Saturday, June 2, 2007

The Talented Mr. Romney

Joe Klein and Jonathan Martin both spent some time on the stump with Mitt Romney. They left wowed, yet underwhelmed.

Joe's gripe is Romney's utter lack of courage: he never says anything hard, something he believes in but that runs counter to the views of the GOP base. Jonathan's complaint is Romney's lack of warmth, whereby he connects personally to a person, on an individual rather than an ideological level.

I think these analyses are right, but they're correctable, and my bet is that people will remember Romney more for his gifts than his gaffes. Here's Joe:

He conveys a sense of power and fluency—and fun. He has a self-deprecating sense of humor and uses it to good effect. . . .

He has a perfectly Republican demeanor, sunny and businesslike, and a perfectly Republican stump speech. . . .

Romney is the most perfect iteration I've seen of the television-era candidate. At one point, I squinted a bit and saw him in the middle distance: blue suit, white shirt, red tie, high forehead, slick black hair, tan, tall and ramrod straight—he could have been an exhibit in some future Museum of Natural History: Politicianus americanus.

And Jonathan:

Romney is exceptionally quick on his feet and a political consultant’s dream when it comes to what the pros call “message discipline.”

And like his potential Democratic rival, Romney is good on details, preparation and finding common ground.

If he’s in the biggest city in the western part of this state’s corn belt, he’ll pepper his remarks with an easy discourse on the intricacies of the local crop and a recollection of youthful days working on an uncle’s farm in Idaho.

An appearance in a heavily Dutch town up the road later in the day prompts him to recall campaigning in similar communities in western Michigan such as Holland when his father was running for governor.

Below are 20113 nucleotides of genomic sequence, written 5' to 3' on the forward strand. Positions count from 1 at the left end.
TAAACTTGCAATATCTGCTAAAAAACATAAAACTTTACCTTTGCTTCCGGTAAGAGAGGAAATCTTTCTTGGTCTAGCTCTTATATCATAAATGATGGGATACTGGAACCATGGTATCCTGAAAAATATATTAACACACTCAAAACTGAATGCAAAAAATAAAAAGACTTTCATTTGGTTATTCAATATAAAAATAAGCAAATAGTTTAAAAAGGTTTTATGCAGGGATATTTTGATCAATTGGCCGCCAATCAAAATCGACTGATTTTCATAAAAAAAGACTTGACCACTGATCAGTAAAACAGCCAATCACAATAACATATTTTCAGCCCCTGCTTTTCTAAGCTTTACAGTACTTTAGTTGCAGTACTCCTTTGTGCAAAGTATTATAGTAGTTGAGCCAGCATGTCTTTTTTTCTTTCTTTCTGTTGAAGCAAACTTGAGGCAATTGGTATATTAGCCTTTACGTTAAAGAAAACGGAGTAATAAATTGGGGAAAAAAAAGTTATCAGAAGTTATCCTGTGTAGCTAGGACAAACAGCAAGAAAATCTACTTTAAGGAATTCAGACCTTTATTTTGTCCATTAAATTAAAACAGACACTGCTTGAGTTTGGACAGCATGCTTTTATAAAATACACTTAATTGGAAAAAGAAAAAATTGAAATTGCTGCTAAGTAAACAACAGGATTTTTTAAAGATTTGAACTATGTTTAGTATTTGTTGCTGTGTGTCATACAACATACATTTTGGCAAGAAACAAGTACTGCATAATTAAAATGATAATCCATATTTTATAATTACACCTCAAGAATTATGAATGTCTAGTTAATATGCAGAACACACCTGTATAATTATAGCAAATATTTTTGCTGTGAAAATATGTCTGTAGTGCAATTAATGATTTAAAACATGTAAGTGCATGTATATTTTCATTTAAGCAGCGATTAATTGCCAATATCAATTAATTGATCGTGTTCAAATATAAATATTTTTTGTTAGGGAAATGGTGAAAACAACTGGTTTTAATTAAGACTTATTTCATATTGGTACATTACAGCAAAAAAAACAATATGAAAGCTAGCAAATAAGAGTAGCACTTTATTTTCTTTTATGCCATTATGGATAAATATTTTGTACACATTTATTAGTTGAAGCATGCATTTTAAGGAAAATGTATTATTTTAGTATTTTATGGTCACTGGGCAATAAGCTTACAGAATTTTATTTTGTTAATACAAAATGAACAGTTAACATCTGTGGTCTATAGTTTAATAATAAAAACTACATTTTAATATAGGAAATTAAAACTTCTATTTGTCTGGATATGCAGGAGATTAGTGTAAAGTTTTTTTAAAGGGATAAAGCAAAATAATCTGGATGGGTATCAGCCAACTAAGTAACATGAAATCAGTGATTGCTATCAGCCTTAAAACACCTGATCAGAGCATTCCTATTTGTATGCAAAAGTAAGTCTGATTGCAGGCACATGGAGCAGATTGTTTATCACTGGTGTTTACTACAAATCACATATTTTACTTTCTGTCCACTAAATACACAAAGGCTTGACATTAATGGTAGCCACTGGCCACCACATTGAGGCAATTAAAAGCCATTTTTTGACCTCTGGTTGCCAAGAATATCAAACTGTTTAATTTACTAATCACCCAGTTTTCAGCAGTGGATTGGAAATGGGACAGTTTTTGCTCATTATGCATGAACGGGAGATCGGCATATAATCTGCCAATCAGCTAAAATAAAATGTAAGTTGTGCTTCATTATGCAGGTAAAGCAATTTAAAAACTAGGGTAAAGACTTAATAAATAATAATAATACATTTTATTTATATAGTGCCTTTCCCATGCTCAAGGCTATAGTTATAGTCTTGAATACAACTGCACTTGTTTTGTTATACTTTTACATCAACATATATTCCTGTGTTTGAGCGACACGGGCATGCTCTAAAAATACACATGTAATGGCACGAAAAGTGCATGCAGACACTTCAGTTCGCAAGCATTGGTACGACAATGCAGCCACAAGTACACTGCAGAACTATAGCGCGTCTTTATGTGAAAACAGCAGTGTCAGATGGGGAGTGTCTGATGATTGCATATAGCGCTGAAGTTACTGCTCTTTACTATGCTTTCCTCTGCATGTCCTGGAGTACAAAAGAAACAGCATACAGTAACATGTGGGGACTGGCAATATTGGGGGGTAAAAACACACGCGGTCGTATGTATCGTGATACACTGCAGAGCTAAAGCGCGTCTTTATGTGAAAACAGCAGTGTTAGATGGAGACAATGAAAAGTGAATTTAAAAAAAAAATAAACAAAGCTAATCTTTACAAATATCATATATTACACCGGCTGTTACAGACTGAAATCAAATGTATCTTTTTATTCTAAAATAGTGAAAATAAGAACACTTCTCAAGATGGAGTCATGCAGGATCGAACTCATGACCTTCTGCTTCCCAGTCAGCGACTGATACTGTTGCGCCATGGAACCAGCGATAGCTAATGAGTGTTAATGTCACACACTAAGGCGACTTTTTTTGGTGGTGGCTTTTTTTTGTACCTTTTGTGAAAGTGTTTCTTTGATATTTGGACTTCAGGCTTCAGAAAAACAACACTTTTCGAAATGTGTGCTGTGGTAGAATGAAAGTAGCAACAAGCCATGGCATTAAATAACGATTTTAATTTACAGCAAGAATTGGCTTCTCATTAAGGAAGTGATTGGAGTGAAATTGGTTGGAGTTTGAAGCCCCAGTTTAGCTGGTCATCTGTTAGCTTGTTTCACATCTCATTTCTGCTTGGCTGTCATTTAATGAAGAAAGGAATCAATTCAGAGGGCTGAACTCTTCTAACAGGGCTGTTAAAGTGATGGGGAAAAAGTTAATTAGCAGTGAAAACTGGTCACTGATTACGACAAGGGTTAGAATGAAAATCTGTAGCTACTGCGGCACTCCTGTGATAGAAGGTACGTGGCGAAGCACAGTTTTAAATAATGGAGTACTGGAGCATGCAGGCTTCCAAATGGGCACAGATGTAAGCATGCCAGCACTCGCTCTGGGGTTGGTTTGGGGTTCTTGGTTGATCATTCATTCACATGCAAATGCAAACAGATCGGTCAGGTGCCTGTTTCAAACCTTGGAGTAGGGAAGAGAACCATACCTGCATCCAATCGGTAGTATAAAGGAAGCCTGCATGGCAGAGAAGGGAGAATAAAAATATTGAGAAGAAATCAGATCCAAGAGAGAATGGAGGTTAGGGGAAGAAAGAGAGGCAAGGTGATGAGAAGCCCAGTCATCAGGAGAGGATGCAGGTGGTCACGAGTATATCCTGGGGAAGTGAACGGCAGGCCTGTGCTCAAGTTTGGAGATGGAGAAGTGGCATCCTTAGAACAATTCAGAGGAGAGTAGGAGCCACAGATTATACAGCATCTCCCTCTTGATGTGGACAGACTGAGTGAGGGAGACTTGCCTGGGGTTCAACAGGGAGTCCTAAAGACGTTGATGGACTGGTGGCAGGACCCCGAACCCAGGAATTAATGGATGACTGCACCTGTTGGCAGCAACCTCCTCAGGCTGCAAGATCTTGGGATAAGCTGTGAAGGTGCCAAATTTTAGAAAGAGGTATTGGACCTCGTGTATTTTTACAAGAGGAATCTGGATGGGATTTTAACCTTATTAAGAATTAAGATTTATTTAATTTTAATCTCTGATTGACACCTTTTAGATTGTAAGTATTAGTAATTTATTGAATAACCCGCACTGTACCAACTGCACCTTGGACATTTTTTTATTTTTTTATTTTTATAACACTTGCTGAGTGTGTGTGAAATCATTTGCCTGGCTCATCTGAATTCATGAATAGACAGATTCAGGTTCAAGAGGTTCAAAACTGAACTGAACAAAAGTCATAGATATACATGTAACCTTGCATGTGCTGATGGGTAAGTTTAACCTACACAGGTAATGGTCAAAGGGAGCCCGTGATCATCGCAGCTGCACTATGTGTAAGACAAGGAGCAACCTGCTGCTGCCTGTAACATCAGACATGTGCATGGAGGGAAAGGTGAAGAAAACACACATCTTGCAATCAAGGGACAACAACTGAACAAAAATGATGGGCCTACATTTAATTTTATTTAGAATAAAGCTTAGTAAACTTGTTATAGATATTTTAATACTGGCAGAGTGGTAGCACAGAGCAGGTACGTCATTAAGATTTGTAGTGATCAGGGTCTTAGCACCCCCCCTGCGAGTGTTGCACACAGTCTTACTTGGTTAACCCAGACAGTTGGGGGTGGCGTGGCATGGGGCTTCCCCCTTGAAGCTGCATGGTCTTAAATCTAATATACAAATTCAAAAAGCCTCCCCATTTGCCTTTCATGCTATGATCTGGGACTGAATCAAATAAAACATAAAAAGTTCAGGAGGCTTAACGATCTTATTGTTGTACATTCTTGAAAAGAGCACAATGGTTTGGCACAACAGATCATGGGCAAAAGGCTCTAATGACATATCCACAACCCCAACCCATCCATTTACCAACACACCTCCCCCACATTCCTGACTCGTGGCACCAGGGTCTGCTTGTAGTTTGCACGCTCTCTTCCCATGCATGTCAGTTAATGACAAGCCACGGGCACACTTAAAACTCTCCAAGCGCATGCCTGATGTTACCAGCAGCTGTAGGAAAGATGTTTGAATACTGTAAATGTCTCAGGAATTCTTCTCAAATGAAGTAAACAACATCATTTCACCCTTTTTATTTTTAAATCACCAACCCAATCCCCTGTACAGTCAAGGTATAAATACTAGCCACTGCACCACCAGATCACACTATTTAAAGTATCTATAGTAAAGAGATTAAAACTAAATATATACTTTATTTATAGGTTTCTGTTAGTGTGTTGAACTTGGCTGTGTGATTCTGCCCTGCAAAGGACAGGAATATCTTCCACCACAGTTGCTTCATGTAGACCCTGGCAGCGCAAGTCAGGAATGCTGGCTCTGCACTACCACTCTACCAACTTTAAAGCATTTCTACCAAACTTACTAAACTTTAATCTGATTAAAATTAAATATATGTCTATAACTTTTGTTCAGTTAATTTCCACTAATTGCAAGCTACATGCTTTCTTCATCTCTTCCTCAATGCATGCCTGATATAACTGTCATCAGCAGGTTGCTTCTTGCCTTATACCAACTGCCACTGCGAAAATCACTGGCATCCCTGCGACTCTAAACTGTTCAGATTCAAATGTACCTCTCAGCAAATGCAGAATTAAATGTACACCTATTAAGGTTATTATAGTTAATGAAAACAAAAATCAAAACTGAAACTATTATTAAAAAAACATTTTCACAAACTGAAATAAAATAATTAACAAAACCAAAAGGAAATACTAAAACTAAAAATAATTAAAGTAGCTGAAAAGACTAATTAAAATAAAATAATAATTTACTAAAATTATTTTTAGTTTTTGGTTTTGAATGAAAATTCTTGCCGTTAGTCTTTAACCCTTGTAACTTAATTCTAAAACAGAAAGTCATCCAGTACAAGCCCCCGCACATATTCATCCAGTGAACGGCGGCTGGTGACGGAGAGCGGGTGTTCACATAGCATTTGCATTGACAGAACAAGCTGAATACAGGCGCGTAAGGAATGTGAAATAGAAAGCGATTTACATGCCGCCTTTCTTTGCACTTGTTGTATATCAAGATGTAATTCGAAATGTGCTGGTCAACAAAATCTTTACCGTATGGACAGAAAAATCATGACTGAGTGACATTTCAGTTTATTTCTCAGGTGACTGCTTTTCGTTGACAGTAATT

As those who have been Romney-tized will attest, the guy is good. . . .

When delving into questions—immigration, Iraq, even his faith—here he can rattle off a tightly packaged answer that would align with a PowerPoint slideshow, Romney’s presentation is crisp, even dazzling.

Update (6/18): Mark Leibovich of the NYT echoes Jonathan:

While he is climbing in the polls, some people who have seen him close up at recent events describe him as impressive but somewhat detached. He struggles at times to convey a sense that he is an accessible mortal—that he can be spontaneous, that he bears scars and can appreciate at gut-level the struggles of ordinary Americans. . . .

At a speech to an insurance company in Dover, NH, Mr. Romney was asked about stem-cell research by Karen Olivier, of Epping, who like Ann Romney suffers from multiple sclerosis. “I have a personal interest in this, as does your wife,” Mrs. Olivier added.

Mr. Romney ignored the opening about his wife and gave a lengthy version of his standard stem-cell speech. . . .

While buoyant, Mr. Romney is hardly freewheeling and leaves little to instinct. “Some people go with the gut feel, but that’s not the school I come from,” Mr. Romney said in an interview. “I believe in being highly analytical and deliberative in making decisions”. . . .

“Running for president in the YouTube era, you realize you have to be very judicious in what you say,” Mr. Romney said. . . . "You have to recognize that anytime you’re running for the presidency of the United States, you’re on.”